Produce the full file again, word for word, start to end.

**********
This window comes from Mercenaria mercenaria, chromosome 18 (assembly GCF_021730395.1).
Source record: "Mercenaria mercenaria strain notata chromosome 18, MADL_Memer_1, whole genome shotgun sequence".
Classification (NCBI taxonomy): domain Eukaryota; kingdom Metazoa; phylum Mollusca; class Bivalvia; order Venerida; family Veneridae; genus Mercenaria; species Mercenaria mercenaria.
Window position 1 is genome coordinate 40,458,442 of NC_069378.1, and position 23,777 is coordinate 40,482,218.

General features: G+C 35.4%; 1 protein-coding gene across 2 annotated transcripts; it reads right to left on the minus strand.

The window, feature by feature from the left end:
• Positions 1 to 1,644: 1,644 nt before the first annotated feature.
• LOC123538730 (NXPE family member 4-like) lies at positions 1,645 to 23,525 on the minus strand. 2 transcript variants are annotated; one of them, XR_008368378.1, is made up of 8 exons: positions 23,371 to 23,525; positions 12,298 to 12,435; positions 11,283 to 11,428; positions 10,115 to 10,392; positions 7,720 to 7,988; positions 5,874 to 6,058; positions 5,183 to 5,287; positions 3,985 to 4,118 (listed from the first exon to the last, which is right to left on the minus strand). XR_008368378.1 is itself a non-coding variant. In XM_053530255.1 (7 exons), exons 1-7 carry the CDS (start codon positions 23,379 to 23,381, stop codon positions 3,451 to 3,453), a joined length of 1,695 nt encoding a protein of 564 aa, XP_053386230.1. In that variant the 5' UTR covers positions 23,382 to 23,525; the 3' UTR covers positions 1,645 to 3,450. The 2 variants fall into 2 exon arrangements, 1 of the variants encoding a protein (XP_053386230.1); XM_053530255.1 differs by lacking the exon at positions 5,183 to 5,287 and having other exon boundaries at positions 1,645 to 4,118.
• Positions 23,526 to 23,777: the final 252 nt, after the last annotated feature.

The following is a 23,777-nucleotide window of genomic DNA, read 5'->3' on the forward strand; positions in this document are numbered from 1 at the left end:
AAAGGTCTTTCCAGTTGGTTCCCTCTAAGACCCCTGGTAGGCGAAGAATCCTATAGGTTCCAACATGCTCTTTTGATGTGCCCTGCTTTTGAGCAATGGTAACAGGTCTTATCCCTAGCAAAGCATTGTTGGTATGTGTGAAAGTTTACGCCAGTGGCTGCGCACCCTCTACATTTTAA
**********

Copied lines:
This window comes from Mercenaria mercenaria, chromosome 18 (assembly GCF_021730395.1).
Source record: "Mercenaria mercenaria strain notata chromosome 18, MADL_Memer_1, whole genome shotgun sequence".
Classification (NCBI taxonomy): domain Eukaryota; kingdom Metazoa; phylum Mollusca; class Bivalvia; order Venerida; family Veneridae; genus Mercenaria; species Mercenaria mercenaria.
Window position 1 is genome coordinate 40,458,442 of NC_069378.1, and position 23,777 is coordinate 40,482,218.

General features: G+C 35.4%; 1 protein-coding gene across 2 annotated transcripts; it reads right to left on the minus strand.

The window, feature by feature from the left end:
• Positions 1 to 1,644: 1,644 nt before the first annotated feature.
• LOC123538730 (NXPE family member 4-like) lies at positions 1,645 to 23,525 on the minus strand. 2 transcript variants are annotated; one of them, XR_008368378.1, is made up of 8 exons: positions 23,371 to 23,525; positions 12,298 to 12,435; positions 11,283 to 11,428; positions 10,115 to 10,392; positions 7,720 to 7,988; positions 5,874 to 6,058; positions 5,183 to 5,287; positions 3,985 to 4,118 (listed from the first exon to the last, which is right to left on the minus strand). XR_008368378.1 is itself a non-coding variant. In XM_053530255.1 (7 exons), exons 1-7 carry the CDS (start codon positions 23,379 to 23,381, stop codon positions 3,451 to 3,453), a joined length of 1,695 nt encoding a protein of 564 aa, XP_053386230.1. In that variant the 5' UTR covers positions 23,382 to 23,525; the 3' UTR covers positions 1,645 to 3,450. The 2 variants fall into 2 exon arrangements, 1 of the variants encoding a protein (XP_053386230.1); XM_053530255.1 differs by lacking the exon at positions 5,183 to 5,287 and having other exon boundaries at positions 1,645 to 4,118.
• Positions 23,526 to 23,777: the final 252 nt, after the last annotated feature.

The following is a 23,777-nucleotide window of genomic DNA, read 5'->3' on the forward strand; positions in this document are numbered from 1 at the left end:
AAAGGTCTTTCCAGTTGGTTCCCTCTAAGACCCCTGGTAGGCGAAGAATCCTATAGGTTCCAACATGCTCTTTTGATGTGCCCTGCTTTTGAGCAATGGTAACAGGTCTTATCCCTAGCAAAGCATTGTTGGTATGTGTGAAAGTTTACGCCAGTGGCTGCGCACCCTCTACATTTTAA